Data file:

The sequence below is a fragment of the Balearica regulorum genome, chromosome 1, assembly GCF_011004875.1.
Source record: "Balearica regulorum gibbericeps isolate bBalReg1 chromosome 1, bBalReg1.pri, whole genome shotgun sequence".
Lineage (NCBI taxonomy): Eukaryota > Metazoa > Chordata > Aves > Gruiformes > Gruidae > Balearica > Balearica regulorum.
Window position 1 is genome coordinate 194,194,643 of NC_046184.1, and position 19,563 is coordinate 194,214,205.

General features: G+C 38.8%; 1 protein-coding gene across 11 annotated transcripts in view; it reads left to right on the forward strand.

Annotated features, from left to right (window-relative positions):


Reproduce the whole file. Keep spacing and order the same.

The sequence below is a fragment of the Balearica regulorum genome, chromosome 1, assembly GCF_011004875.1.
Source record: "Balearica regulorum gibbericeps isolate bBalReg1 chromosome 1, bBalReg1.pri, whole genome shotgun sequence".
Lineage (NCBI taxonomy): Eukaryota > Metazoa > Chordata > Aves > Gruiformes > Gruidae > Balearica > Balearica regulorum.
Window position 1 is genome coordinate 194,194,643 of NC_046184.1, and position 19,563 is coordinate 194,214,205.

General features: G+C 38.8%; 1 protein-coding gene across 11 annotated transcripts in view; it reads left to right on the forward strand.

Annotated features, from left to right (window-relative positions):